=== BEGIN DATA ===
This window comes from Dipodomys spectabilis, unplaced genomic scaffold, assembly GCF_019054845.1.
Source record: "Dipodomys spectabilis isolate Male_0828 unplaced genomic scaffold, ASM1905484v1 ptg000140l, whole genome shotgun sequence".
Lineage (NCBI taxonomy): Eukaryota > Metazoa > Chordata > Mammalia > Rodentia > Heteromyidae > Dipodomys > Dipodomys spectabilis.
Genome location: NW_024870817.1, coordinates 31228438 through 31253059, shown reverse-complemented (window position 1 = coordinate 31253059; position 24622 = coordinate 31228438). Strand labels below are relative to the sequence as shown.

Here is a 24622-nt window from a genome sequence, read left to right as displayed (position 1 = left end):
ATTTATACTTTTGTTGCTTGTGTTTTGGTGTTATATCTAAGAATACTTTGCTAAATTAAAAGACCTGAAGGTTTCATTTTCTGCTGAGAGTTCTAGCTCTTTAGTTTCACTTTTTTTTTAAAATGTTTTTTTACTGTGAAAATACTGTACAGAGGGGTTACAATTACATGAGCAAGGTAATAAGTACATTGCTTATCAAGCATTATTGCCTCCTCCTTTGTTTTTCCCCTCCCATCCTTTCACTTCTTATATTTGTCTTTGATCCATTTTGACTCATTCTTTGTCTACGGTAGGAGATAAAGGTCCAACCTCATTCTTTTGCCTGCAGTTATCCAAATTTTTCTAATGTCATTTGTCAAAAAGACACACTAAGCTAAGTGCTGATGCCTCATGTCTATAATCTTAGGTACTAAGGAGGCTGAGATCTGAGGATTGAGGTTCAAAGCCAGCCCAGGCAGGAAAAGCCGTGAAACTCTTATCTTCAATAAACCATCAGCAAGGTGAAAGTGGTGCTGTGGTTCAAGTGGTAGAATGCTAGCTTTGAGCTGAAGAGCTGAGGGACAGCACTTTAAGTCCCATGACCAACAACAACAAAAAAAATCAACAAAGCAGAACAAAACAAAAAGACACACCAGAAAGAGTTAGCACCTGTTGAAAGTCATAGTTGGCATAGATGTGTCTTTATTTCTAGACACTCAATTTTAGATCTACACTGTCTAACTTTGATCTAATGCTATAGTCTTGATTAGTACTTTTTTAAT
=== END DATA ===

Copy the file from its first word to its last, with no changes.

This window comes from Dipodomys spectabilis, unplaced genomic scaffold, assembly GCF_019054845.1.
Source record: "Dipodomys spectabilis isolate Male_0828 unplaced genomic scaffold, ASM1905484v1 ptg000140l, whole genome shotgun sequence".
Lineage (NCBI taxonomy): Eukaryota > Metazoa > Chordata > Mammalia > Rodentia > Heteromyidae > Dipodomys > Dipodomys spectabilis.
Genome location: NW_024870817.1, coordinates 31228438 through 31253059, shown reverse-complemented (window position 1 = coordinate 31253059; position 24622 = coordinate 31228438). Strand labels below are relative to the sequence as shown.

Here is a 24622-nt window from a genome sequence, read left to right as displayed (position 1 = left end):
ATTTATACTTTTGTTGCTTGTGTTTTGGTGTTATATCTAAGAATACTTTGCTAAATTAAAAGACCTGAAGGTTTCATTTTCTGCTGAGAGTTCTAGCTCTTTAGTTTCACTTTTTTTTTAAAATGTTTTTTTACTGTGAAAATACTGTACAGAGGGGTTACAATTACATGAGCAAGGTAATAAGTACATTGCTTATCAAGCATTATTGCCTCCTCCTTTGTTTTTCCCCTCCCATCCTTTCACTTCTTATATTTGTCTTTGATCCATTTTGACTCATTCTTTGTCTACGGTAGGAGATAAAGGTCCAACCTCATTCTTTTGCCTGCAGTTATCCAAATTTTTCTAATGTCATTTGTCAAAAAGACACACTAAGCTAAGTGCTGATGCCTCATGTCTATAATCTTAGGTACTAAGGAGGCTGAGATCTGAGGATTGAGGTTCAAAGCCAGCCCAGGCAGGAAAAGCCGTGAAACTCTTATCTTCAATAAACCATCAGCAAGGTGAAAGTGGTGCTGTGGTTCAAGTGGTAGAATGCTAGCTTTGAGCTGAAGAGCTGAGGGACAGCACTTTAAGTCCCATGACCAACAACAACAAAAAAAATCAACAAAGCAGAACAAAACAAAAAGACACACCAGAAAGAGTTAGCACCTGTTGAAAGTCATAGTTGGCATAGATGTGTCTTTATTTCTAGACACTCAATTTTAGATCTACACTGTCTAACTTTGATCTAATGCTATAGTCTTGATTAGTACTTTTTTAAT